Blueprint: Yeah, man! You don’t know something? Google that shit, man! There’s no reason to be whack in this era! “I don’t know how to fucking chop a sample.” Come on, man! There are twenty videos that tell you how to do this, you know, blogs...everything’s out there. And so, in addition to that, as technically as far as rhyming, the bar has been increased on that significantly now, because there are more people doing it. The thing that’s being sacrificed now, is there’s almost too many things coming at the consumers now. Because it’s so easy to make. You know, there’s this quote that says, “The abundance of any resource causes a deficit of another.” In this case, it’s like, information. Abundance of information causes deficit of attention span. So as you get more and more information out there, people’s attention spans - that’s what sacrifices at the expense of the artist. People just can’t pay attention to all of it, so you really have to be unique and distinctive. I think that’s a little disheartening sometimes, but maybe it’s a net gain because now you have to do more to stand out or be more of a real artist. You can’t just say, “Oh, I can rap,” and have a career like you could back in the day. And I think that’s good. I think, now, my main concern with the industry is the diversity of voices and content. I still think that because we have so much more of a forum, that’s so immediately accessible, people’s attention to content is going to slip. People are still kind of getting by on style. I don’t know if they don’t understand our power of words, and for some people I would say that’s definitely true. There are times that I don’t understand the power of words. So I put something out there and the energy is all fucked up, and it’s like, “I didn’t mean to say it like that, I meant to say it this way,” and that may be some of it. But I think that’s going to catch up. I do think that hip hop’s in a pretty good place. I feel like the power is shifting away from these big major entities to the people. Which to me is like the blogosphere. Which is like direct contact with artists. All these walls that existed between artists and fans are being broken down. I think that’s ultimately good, you know?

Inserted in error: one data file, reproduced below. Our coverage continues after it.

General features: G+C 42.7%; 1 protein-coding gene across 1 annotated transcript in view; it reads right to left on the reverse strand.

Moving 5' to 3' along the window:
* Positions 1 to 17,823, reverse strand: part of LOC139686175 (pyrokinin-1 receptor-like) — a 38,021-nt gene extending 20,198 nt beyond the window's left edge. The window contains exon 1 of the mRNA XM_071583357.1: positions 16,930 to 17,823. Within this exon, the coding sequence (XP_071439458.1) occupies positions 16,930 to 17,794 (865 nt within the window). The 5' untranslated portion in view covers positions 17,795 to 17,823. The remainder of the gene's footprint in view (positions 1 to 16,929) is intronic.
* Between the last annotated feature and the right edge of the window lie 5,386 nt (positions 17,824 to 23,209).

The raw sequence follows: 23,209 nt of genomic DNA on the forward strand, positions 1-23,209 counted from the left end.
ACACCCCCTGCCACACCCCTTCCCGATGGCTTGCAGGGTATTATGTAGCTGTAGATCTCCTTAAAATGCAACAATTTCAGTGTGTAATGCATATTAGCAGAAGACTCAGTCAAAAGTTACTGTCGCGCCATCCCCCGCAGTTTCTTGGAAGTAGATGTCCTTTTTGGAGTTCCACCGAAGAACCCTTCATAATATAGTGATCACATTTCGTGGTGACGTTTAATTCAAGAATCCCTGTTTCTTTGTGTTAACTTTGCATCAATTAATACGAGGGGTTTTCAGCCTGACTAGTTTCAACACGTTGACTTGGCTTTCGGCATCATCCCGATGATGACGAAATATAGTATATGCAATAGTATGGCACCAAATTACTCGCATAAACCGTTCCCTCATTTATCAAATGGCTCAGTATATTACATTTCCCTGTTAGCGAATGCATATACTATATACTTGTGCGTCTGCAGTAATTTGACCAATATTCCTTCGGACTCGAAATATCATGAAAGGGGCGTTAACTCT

SV: It’s no longer the situation where you have to be on a major label to reach people.